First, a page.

The Ateneo de Davao University (ADDU) is boycotting Cebu Pacific in protest of the airline personnel’s “insensitivity and ineptness” in attending to the needs of their passengers during the runway incident involving Flight 5J 971 at the Davao International Airport on Sunday evening.
In a letter addressed to Cebu Pacific, ADDU president Fr. Joel Tabora SJ on Monday denounced the airline’s failure to “give humane assistance to passengers” after its plane’s engine caught fire before coming to a stop and overshooting the airport runway.
Tabora said that while his university has been a loyal customer of Cebu Pacific for years, Sunday’s incident proved that the company is “undeserving of ADDU’s patronage.” Tabora sternly added that he has ordered ADDU to “no longer purchase tickets from Cebu Pacific.”
The ADDU president claimed that, “No instructions were given; no calming words spoken. Instead a pilot of another airline undertook to calm the passengers.”
“It was only after 27 minutes in a smoked cabin that the passengers were allowed to leave the plane by coming down emergency slides. Twenty-seven minutes however without appropriate communications is entirely too long,” Tabora added.
Tabora, however, clarified that he is not “incensed” because of the mechanical failure that happened, but because of Cebu Pacific’s “manifest human failure.”
He cited that the airline demonstrated lack of concern for its passengers, saying, “Where was your concern for the passengers? Your personnel lack training for an emergency situation. They froze. They did not know what to do. They must be able to put the welfare of the passengers before their own. And they must be trained to do so.”
The angry ADDU official closed his letter on an austere note, “When you put such people in the care of people, you endanger lives. Under these circumstances, we will generally recommend a boycott of Cebu Pacific. You do not deserve customers,” he said.
Cebu Pacific Apologizes
In response to the ADDU president’s letter, Cebu Pacific president and CEO Lance Gokongwei, in an interview on ANC Monday night, said, “This incident is most unfortunate. I would like to personally apologize to all the passengers affected and those whose travel plans were disrupted.”
The airline’s top official, however, dispelled Tabora’s claim that the incident was an “emergency situation.” Gokongwei stressed that, “There was no emergency situation…It was a precautionary disembarkation.”
“The important thing is that all passengers disembarked safely,” he added.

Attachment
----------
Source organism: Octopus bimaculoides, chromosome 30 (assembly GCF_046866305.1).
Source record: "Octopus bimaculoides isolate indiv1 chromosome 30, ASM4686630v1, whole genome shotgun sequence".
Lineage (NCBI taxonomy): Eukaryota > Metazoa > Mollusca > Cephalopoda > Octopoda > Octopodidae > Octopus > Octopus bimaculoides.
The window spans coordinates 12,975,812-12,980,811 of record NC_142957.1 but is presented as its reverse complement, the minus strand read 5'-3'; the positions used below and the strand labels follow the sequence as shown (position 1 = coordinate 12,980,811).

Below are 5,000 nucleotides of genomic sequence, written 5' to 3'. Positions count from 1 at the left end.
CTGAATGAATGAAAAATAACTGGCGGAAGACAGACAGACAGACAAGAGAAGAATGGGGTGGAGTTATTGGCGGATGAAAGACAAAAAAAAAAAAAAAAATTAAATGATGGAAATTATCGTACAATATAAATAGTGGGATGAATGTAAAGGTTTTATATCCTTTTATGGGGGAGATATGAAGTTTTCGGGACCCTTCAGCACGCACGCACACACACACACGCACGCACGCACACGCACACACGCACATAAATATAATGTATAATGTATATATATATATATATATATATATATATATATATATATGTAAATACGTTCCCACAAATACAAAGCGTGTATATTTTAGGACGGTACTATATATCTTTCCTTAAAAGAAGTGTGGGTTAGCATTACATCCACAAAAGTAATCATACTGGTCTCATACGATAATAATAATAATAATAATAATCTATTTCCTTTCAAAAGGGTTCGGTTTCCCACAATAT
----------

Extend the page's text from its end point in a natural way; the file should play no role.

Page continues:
However, Augustus Caesar Esmeralda of Ace And Associates, Inc, agrees mostly with the critics on the perception of emergency situation versus precautionary disembarkation. He said that based on accounts and images of the plane ditched in the runway, the situation calls for emergency evacuation of passengers and crew of the plane. He added that the passengers may have different accounts based on where they are seated, what they saw or heard, or how quickly they were attended to while inside the plane.
On complaints about the airline’s “inept and insensitive” handling of the situation, Gokongwei said, “In this situation we may not have handled all issues perfectly, but we can learn from this experience.”
Esmeralda, a consultant on asset protection and crisis management, however expected Cebu Pacific to have performed better after all the negative situations they have been into. He described the Davao flight as a critical incident that bred crisis situations for other players in the airline, aviation, and other industries. The supply chain of industries that are dependent on Davao region is affected. Travel and tourism are severely impacted as long as the plane is blocking the runway. He added that the greatest impact is on the corporate and brand image of Cebu Pacific itself as the criticism against the response of the crew and the suspected pilot error robbed the airline the chance to excel or redeem itself when bad weather was a factor.
Boycott Security Implications
Cebu Pacific may be the country’s go-to budget airline, but even those who continuously patronize their low fare rates have a thing or two to say about the carrier’s unsatisfactory customer service – including rants about booking booboos, hidden charges on fares, notoriously delayed flights, lost baggage, and incompetent ground and flight personnel, among other things.
Recall that in 2010, the airline also drew flak for refusing to let a special child on board and disallowing a medical team to hand-carry a human kidney.
There’s no telling how much Cebu Pacific could lose in revenues and how many people are exactly willing to join the boycott bandwagon in the weeks to come following Ateneo de Davao management’s boycott.
The ADDU issue has awakened criticisms, and this early, irate passengers and former patrons are joining the call for boycott. In Twitter and Facebook alone, people have posted varying opinions and not a few outspoken ones have vowed never to fly Cebu Pacific again.
While online lashing may not be a cause for worry, a controversy such as this can give rise to possible security implications.
In the United States, American Airlines pilots were accused of sabotaging their own flights last year. The airline grounded at least eight planes after it has confirmed incidents of loose seats allegedly perpetrated by their own employees.
In 2009, a different case of sabotage reportedly took place in an Air France flight from Dusseldorf, Germany to Roissy, Paris. The technical incident involved smoke-detector cables deliberately cut while the plane was on a stopover at Dusseldorf airport.
In local setting, sabotage might seem far-fetched, but is very likely to happen given the enraged reaction to Sunday’s incident and the rousing sympathy for the “neglected” passengers. Risk level on Cebu Pacific is higher this time as possible threats from affected and sympathetic parties are relatively possible.